One of the areas I have been reflecting on over the last few years is the gap between the amazing scientific research and huge volumes of academic studies that are being undertaken to try and improve the workplace and employee experience, and the actual activity that happens within organisations.
As a seasoned HR and OD practitioner, and Chartered Fellow of the CIPD, I spent many years reading the same old sources for ideas that would improve the employee experience particularly in the organisational development field. The great thing about social media is that we have been able to easily expand our research and access an even broader range of ideas. But I soon realised that many of the ideas I was interested in and that were being endorsed as good HR or management practice, actually had very little substance or real empirical evidence behind them.
It has become all too easy for us practitioners to glibly say that ‘engagement is a must’, or we should ‘change the culture’ but without truly understanding what some of these concepts mean or even what actually can be proven to work in organisations. I don’t have the answer to how we bridge the gap between academic study results and actual practice in the workplace. The compulsory reading of Journal articles may take it too far! But over the last few years I have gone all out to try and ensure that any practice I recommend has proven evidence of it benefiting and working, for the organisation and the employee.
One such area is that of autonomy in the workplace – the ability for us to shape our own working environment and conditions so that they allow us to perform at our very best.
Some of you readers may know it’s a real interest of mine. So much so, that I spent some months researching this area in a Government Department in 2018. The results were statistically significant – autonomy in the workplace can take an engaged employee work rate and performance to even higher levels.
So, whether you prescribe to Deci and Ryan’s Self Determination Theory (2000 – Autonomy Competence, Relatedness) http://selfdeterminationtheory.org/ or prefer Dan Pink’s reinterpretation in his 2009 book, Drive (Autonomy, Mastery, Purpose), I was at least able to add my own little piece of proven empirical evidence that facilitating autonomy makes a very real difference to employees and their performance.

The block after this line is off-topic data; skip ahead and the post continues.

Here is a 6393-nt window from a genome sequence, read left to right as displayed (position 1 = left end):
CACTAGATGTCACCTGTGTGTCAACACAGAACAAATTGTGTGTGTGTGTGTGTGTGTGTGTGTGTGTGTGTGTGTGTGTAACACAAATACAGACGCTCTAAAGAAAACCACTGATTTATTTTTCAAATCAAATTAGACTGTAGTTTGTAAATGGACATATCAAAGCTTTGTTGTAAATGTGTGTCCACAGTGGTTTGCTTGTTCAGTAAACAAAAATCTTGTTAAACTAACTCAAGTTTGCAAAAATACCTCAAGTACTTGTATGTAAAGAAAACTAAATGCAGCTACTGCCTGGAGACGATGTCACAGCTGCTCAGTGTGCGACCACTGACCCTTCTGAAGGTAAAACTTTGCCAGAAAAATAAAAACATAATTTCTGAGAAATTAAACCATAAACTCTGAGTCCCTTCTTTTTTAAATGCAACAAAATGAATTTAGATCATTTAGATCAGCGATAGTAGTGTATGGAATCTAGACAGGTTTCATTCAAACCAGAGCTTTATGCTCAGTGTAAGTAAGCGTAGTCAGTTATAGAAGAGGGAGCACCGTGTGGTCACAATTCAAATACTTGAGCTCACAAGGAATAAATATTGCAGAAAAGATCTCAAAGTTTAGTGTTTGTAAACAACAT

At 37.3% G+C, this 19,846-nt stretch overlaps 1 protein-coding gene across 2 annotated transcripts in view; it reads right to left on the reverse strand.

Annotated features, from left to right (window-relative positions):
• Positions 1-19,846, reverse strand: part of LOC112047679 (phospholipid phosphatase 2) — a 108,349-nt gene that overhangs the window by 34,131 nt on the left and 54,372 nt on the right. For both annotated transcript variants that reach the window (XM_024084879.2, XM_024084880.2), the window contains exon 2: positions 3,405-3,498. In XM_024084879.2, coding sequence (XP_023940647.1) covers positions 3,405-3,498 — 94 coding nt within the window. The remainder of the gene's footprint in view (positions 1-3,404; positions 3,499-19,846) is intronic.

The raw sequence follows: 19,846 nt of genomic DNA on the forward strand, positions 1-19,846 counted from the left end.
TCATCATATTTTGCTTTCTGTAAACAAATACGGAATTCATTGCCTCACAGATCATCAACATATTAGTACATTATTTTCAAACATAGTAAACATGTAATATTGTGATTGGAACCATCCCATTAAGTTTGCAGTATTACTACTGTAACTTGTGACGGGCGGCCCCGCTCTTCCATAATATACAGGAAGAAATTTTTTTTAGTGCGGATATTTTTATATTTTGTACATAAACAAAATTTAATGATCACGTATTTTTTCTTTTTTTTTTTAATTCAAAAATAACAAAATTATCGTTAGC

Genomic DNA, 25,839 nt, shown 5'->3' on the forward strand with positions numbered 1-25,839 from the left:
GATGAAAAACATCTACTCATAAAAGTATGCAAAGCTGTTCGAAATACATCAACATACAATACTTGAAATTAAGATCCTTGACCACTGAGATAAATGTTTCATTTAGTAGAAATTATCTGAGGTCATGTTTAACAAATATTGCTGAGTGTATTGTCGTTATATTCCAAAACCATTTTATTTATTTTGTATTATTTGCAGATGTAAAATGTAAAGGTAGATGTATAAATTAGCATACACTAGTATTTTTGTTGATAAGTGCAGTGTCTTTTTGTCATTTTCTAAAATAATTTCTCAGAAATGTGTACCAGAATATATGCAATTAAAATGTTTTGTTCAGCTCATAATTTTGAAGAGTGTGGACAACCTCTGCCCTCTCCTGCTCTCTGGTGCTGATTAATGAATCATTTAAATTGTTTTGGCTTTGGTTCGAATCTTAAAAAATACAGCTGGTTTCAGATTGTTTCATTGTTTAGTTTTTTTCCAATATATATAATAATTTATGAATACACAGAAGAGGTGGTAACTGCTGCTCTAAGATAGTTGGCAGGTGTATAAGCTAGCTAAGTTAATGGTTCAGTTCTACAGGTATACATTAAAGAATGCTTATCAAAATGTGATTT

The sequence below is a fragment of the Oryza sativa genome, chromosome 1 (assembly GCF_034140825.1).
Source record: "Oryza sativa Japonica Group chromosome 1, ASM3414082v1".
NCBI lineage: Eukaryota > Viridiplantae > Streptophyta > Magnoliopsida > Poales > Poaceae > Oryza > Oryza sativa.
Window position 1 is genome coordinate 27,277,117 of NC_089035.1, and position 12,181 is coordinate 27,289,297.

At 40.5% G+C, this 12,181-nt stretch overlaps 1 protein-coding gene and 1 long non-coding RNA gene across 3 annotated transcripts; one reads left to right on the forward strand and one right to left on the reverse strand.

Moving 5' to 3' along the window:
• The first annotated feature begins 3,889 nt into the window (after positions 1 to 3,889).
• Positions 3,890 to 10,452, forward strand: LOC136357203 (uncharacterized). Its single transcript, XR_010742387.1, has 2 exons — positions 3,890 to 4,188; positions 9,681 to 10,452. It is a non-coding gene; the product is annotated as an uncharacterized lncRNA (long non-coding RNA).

So, how do you enable this? Surely it is as simple as enabling the employee voice; creating opportunities for employees to determine ‘how’ they will work and ‘what’ they will work on; looking closely at your job design to see if there is unnecessary control and hierarchy that can be reduced or removed; great quality conversations about goals and creating an environment of trust? Well if it was only that easy!
Recently I’ve been lucky enough to work with two teams who have been courageous enough to be self-directing. By this I mean, they are self-managing; completely autonomous. No hierarchy, no team plans, no core office times, no rules. What was fascinating is that both were delivering and that both were full of contented and enthused employees. But I was asked to see whether I could help facilitate even better performance.
What was clear from our early debates and discussions, is that it quickly emerged what autonomy ‘is not’! There can be many frustrations working in a completely autonomous environment and the teams confirmed that it should not mean working in isolation; it is not doing what you like, when you like because it suits only you and it is not working without skills, support or a safety net.
The great thing about self-directing teams and fully autonomous working environments is the amazing potential for choice and choice can enable our autonomous motivation. But with choice comes great responsibility!
I will cut a long story very short, when I say that both teams benefited from revisiting their core purpose. When everyone agreed and understood their ‘Why?’, everyone was clear about the part they could play. Both teams also ended up agreeing to creating some freedom and decision-making boundaries, some team behaviours and a re-introduction of team and individual goal setting.
Goal setting is another well researched area that has lost its way in the gap between the empirical studies, academic journals and organisation and HR practice. The setting of agreed, challenging goals facilitates pride in accomplishment (Locke and Latham 1991) and both teams are working on getting this practice right as a way of supporting (not diluting) individual autonomy.
I’d love to hear your views on autonomy in the workplace and even better – what are you doing to facilitate it?
Sally is a Business psychologist and Organisational Development Consultant